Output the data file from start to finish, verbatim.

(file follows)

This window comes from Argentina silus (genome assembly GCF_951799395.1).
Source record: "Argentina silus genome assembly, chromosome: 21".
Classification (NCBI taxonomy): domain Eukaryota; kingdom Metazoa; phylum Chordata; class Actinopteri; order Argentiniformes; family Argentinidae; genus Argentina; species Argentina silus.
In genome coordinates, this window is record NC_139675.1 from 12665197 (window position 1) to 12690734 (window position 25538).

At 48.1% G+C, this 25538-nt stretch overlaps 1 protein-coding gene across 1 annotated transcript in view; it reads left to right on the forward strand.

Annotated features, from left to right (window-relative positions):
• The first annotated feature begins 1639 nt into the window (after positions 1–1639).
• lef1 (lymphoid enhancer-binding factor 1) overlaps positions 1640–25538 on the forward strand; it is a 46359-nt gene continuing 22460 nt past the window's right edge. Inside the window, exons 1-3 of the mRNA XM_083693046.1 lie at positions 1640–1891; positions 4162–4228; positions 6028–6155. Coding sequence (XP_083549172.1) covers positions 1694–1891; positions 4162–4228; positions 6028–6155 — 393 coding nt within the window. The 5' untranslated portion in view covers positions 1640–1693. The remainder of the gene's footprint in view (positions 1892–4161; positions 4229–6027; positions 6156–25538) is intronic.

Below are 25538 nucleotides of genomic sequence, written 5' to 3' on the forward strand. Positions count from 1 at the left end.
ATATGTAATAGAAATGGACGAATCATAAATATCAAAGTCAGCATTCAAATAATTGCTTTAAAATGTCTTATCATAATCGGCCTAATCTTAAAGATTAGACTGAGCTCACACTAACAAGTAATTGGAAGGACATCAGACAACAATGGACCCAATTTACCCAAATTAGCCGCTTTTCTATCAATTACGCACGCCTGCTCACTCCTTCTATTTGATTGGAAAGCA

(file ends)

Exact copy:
This window comes from Argentina silus (genome assembly GCF_951799395.1).
Source record: "Argentina silus genome assembly, chromosome: 21".
Classification (NCBI taxonomy): domain Eukaryota; kingdom Metazoa; phylum Chordata; class Actinopteri; order Argentiniformes; family Argentinidae; genus Argentina; species Argentina silus.
In genome coordinates, this window is record NC_139675.1 from 12665197 (window position 1) to 12690734 (window position 25538).

At 48.1% G+C, this 25538-nt stretch overlaps 1 protein-coding gene across 1 annotated transcript in view; it reads left to right on the forward strand.

Annotated features, from left to right (window-relative positions):
• The first annotated feature begins 1639 nt into the window (after positions 1–1639).
• lef1 (lymphoid enhancer-binding factor 1) overlaps positions 1640–25538 on the forward strand; it is a 46359-nt gene continuing 22460 nt past the window's right edge. Inside the window, exons 1-3 of the mRNA XM_083693046.1 lie at positions 1640–1891; positions 4162–4228; positions 6028–6155. Coding sequence (XP_083549172.1) covers positions 1694–1891; positions 4162–4228; positions 6028–6155 — 393 coding nt within the window. The 5' untranslated portion in view covers positions 1640–1693. The remainder of the gene's footprint in view (positions 1892–4161; positions 4229–6027; positions 6156–25538) is intronic.

Below are 25538 nucleotides of genomic sequence, written 5' to 3' on the forward strand. Positions count from 1 at the left end.
ATATGTAATAGAAATGGACGAATCATAAATATCAAAGTCAGCATTCAAATAATTGCTTTAAAATGTCTTATCATAATCGGCCTAATCTTAAAGATTAGACTGAGCTCACACTAACAAGTAATTGGAAGGACATCAGACAACAATGGACCCAATTTACCCAAATTAGCCGCTTTTCTATCAATTACGCACGCCTGCTCACTCCTTCTATTTGATTGGAAAGCA